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Clara Parkes Writes a Second Wonderful Book for Knitters
on October 13, 2009
Clara Parkes has written another sensational book for knitters, this one focusing on nine different types of wool. She calls this 207-page book a "love letter to wool", and indeed it is. Her book is based on her lifelong love of wool and her experience with spinning, knitting and observing wool. For many of us knitters, we look forward to Clara's regular KNITTER'S REVIEW which she sends over the internet. In it, she often reviews different yarns and their uses, along with providing knitting tips and resources.
Clara has no favorites among the nine wools that she describes in this book - - she loves them all equally. Each has their own hand, purpose, and texture for knitting. Beaverslide Dry Goods produces a wool that smells like flowers. Made in Canada, Clara says this wool is a joy to wear and work with. The Elsa Wool Company produces yarns from Cormo sheep. Originating in Colorado, the fibers in the yarn are "soft and vibrant". One of the patterns in this book, the Sweet Fern Fingerless Mittes, uses this yarn. Foxfire Fiber and Designs produces beautiful alpaca. The Nara Scarf in the book is made from this wool. Green Mountain Spinnery is one of Ms. Parkes' favorite yarn sources. I second that, having loved Green Mountain Spinnery yarns from my first encounter with them. Their new book, 99 Yarns and Counting: More Designs from the Green Mountain Spinnery was recently published and it is full of wonderful patterns and information about their cooperative. Clara loves Nature's Palette Green Sheep Columbia Worsted Yarn. She describes the yarn as "plump, pure and colorful". It is durable yet also soft to the touch. The Comfy Cardigan pattern in the book is made from this yarn. Marr Haven Yarn is a knitters paradise for wool. The Allegan Cardigan pattern in the book is made from this yarn. The sheep raised at Marr Haven are Merino/Rambouillet and the wool is minimally processed and rich in lanolin. Rowan Purelife British Sheep Breeds is a "truly British yarn made from the fibers of four notable British breeds: the Bluefaced Leicester, Jacob, Black Welsh, and Suffolk". She describes these yarns as "full-bodied, the knitterly equivalent of rye bread". There is a wonderful hat pattern in the book that uses this Rowan yarn. Wellspring Woolens Poppi's Worsted comes from Icelandinc Sheep raised in Minnesota. Ms. Parkes describes Icelandic sheep as a pure breed, not messed with genetically over the years.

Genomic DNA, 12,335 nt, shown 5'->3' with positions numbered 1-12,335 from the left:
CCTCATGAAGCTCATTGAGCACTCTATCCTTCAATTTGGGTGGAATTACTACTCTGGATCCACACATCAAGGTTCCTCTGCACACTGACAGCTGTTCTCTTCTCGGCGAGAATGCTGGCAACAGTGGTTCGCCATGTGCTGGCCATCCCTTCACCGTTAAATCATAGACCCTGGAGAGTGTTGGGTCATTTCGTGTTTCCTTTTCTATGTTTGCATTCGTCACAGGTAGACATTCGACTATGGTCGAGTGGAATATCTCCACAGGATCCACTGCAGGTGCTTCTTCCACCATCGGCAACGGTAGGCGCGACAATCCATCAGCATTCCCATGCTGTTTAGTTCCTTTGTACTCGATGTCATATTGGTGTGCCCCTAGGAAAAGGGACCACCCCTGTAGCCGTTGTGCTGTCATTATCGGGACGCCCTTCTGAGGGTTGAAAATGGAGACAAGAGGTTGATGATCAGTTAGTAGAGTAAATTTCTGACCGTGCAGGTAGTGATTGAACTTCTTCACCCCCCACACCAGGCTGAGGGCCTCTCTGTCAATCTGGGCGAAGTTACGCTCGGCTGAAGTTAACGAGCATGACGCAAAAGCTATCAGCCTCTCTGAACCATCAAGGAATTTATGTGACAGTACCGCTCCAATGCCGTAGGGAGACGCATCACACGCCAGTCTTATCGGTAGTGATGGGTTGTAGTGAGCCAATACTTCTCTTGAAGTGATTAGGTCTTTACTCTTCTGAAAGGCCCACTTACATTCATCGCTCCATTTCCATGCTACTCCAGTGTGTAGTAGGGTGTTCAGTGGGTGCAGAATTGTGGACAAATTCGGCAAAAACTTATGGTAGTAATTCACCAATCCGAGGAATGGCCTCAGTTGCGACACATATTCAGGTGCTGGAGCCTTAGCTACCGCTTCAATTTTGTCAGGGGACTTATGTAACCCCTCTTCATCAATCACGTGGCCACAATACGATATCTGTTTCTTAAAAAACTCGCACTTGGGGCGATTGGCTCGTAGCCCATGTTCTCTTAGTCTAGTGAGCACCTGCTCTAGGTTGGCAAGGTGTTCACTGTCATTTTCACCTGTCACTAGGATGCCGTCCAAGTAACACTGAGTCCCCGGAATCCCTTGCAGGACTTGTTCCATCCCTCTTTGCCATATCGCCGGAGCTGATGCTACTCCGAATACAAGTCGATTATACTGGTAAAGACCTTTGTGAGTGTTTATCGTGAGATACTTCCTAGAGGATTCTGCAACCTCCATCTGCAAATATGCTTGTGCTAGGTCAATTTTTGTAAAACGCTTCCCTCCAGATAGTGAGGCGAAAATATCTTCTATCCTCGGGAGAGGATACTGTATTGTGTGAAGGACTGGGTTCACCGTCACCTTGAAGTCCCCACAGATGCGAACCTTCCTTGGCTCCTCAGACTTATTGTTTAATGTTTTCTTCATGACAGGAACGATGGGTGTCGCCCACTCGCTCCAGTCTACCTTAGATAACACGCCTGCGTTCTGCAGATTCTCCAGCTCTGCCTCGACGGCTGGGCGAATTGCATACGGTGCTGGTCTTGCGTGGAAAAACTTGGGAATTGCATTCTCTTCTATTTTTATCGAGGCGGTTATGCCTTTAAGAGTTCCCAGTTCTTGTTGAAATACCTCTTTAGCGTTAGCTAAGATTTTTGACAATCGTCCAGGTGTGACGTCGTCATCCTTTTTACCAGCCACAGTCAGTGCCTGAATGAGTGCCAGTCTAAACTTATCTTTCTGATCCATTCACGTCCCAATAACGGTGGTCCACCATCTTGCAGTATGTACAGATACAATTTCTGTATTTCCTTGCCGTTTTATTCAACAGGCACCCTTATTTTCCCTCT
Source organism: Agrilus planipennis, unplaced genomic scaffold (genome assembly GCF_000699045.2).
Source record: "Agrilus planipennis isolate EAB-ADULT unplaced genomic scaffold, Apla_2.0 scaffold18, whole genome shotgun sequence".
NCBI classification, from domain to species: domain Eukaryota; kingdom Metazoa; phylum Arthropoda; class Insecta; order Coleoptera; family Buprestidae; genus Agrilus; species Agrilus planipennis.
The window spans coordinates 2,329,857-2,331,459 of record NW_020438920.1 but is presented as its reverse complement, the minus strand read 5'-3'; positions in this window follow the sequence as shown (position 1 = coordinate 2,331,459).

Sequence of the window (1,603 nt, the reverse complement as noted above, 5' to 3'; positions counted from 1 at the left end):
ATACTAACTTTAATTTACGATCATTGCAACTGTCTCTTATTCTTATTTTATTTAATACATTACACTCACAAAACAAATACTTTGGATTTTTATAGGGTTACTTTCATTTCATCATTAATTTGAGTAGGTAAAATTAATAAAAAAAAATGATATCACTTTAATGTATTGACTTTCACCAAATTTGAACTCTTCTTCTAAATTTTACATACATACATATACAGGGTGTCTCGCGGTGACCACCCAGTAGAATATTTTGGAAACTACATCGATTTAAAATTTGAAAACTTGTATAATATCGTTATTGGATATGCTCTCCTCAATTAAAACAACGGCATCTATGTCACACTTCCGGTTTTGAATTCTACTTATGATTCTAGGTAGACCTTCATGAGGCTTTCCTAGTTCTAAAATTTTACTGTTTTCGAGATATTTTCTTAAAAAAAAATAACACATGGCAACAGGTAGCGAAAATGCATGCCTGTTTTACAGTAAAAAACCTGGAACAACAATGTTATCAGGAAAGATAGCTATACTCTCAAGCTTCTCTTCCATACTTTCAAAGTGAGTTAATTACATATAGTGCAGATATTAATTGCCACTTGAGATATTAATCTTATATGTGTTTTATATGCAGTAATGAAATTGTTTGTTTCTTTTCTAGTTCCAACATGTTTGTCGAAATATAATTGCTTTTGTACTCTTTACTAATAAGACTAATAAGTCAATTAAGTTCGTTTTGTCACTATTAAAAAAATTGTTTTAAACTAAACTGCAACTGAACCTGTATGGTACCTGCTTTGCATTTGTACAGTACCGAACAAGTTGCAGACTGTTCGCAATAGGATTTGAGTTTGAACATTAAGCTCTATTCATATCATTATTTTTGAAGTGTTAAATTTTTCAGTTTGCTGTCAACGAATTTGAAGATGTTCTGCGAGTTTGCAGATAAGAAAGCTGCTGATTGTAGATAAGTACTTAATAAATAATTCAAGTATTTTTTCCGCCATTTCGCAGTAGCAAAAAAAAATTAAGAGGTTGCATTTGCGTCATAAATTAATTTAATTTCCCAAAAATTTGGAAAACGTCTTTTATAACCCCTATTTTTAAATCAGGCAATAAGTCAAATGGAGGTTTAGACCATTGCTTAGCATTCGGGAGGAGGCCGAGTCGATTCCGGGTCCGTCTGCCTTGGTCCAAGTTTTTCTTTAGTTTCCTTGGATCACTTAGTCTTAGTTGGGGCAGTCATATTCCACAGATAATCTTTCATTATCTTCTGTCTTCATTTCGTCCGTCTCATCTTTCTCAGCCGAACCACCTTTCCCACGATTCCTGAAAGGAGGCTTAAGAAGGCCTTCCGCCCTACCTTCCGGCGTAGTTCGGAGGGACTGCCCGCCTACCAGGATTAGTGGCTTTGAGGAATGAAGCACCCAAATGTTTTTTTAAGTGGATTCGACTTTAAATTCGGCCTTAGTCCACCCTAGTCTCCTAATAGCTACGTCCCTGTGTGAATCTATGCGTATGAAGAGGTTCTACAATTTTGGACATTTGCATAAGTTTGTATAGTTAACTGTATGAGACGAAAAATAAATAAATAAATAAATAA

Ms. Parkes helps knitters understand how wool behaves and how particular yarns can be used in knitting. The book takes the knitter from the sheep's initial shearing to the transformation of this wool into beautiful yarn. Yarn becomes demystified in Ms. Parkes' hands. The knitter is shown the potential of each yarn to become what it wants to be.
The patterns in this book are lovely. My favorites are the Flicka Hat, a Fair Isle pattern made from sportweight yarn; Bella Baby Ensemble, a sweet girl's sweater in blue sportweight yarn; the Baby Bear Pullover for children, made with bulky weight yarn in an aran white color color; and the Lillia Hyrna Shawl, a lace shawl knit with 2-ply laceweight yarn in a beautiful cream color.
Whenever I purchase a knitting book I ask myself three questions:
Am I likely to knit the projects in the book?
Are the patterns easy to understand?
Is the book a good resource?
The answer to these three questions is a resounding 'YES'. Ms. Parkes has provided a wonderful book for knitters that will have a special place in my bookshelf and that I know I will read over and over. I've ordered more than one copy because I also plan to give it out as a gift to some knitter friends. Thank you Ms. Parkes!!!